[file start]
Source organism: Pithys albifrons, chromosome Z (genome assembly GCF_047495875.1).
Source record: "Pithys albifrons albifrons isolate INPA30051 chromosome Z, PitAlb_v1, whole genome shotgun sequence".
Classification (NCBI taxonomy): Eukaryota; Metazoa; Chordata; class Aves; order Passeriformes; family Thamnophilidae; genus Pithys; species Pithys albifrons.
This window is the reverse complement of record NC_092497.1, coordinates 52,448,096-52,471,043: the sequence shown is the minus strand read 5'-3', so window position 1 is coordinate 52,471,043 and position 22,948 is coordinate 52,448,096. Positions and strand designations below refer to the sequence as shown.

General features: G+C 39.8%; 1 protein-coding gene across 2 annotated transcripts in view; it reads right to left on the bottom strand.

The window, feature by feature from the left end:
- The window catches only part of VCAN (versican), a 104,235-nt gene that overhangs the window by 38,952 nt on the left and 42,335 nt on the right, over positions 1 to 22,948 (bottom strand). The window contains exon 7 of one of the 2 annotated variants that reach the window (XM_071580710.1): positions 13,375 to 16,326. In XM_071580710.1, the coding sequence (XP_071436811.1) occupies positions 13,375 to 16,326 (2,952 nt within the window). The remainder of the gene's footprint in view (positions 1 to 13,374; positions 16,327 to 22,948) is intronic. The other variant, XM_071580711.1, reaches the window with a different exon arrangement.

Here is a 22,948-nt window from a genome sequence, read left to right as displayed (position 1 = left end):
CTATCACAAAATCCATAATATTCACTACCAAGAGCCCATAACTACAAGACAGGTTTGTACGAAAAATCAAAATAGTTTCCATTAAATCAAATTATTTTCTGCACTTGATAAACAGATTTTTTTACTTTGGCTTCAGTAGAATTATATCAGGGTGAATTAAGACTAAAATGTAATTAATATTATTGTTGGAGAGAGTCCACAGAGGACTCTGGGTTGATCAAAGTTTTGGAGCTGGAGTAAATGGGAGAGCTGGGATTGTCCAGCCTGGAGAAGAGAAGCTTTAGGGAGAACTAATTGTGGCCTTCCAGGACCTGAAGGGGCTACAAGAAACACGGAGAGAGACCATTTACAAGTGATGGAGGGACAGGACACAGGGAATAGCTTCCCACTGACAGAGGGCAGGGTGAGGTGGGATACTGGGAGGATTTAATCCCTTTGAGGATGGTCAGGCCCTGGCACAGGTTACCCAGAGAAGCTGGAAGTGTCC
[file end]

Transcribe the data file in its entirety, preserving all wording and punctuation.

Source organism: Pithys albifrons, chromosome Z (genome assembly GCF_047495875.1).
Source record: "Pithys albifrons albifrons isolate INPA30051 chromosome Z, PitAlb_v1, whole genome shotgun sequence".
Classification (NCBI taxonomy): Eukaryota; Metazoa; Chordata; class Aves; order Passeriformes; family Thamnophilidae; genus Pithys; species Pithys albifrons.
This window is the reverse complement of record NC_092497.1, coordinates 52,448,096-52,471,043: the sequence shown is the minus strand read 5'-3', so window position 1 is coordinate 52,471,043 and position 22,948 is coordinate 52,448,096. Positions and strand designations below refer to the sequence as shown.

General features: G+C 39.8%; 1 protein-coding gene across 2 annotated transcripts in view; it reads right to left on the bottom strand.

The window, feature by feature from the left end:
- The window catches only part of VCAN (versican), a 104,235-nt gene that overhangs the window by 38,952 nt on the left and 42,335 nt on the right, over positions 1 to 22,948 (bottom strand). The window contains exon 7 of one of the 2 annotated variants that reach the window (XM_071580710.1): positions 13,375 to 16,326. In XM_071580710.1, the coding sequence (XP_071436811.1) occupies positions 13,375 to 16,326 (2,952 nt within the window). The remainder of the gene's footprint in view (positions 1 to 13,374; positions 16,327 to 22,948) is intronic. The other variant, XM_071580711.1, reaches the window with a different exon arrangement.

Here is a 22,948-nt window from a genome sequence, read left to right as displayed (position 1 = left end):
CTATCACAAAATCCATAATATTCACTACCAAGAGCCCATAACTACAAGACAGGTTTGTACGAAAAATCAAAATAGTTTCCATTAAATCAAATTATTTTCTGCACTTGATAAACAGATTTTTTTACTTTGGCTTCAGTAGAATTATATCAGGGTGAATTAAGACTAAAATGTAATTAATATTATTGTTGGAGAGAGTCCACAGAGGACTCTGGGTTGATCAAAGTTTTGGAGCTGGAGTAAATGGGAGAGCTGGGATTGTCCAGCCTGGAGAAGAGAAGCTTTAGGGAGAACTAATTGTGGCCTTCCAGGACCTGAAGGGGCTACAAGAAACACGGAGAGAGACCATTTACAAGTGATGGAGGGACAGGACACAGGGAATAGCTTCCCACTGACAGAGGGCAGGGTGAGGTGGGATACTGGGAGGATTTAATCCCTTTGAGGATGGTCAGGCCCTGGCACAGGTTACCCAGAGAAGCTGGAAGTGTCC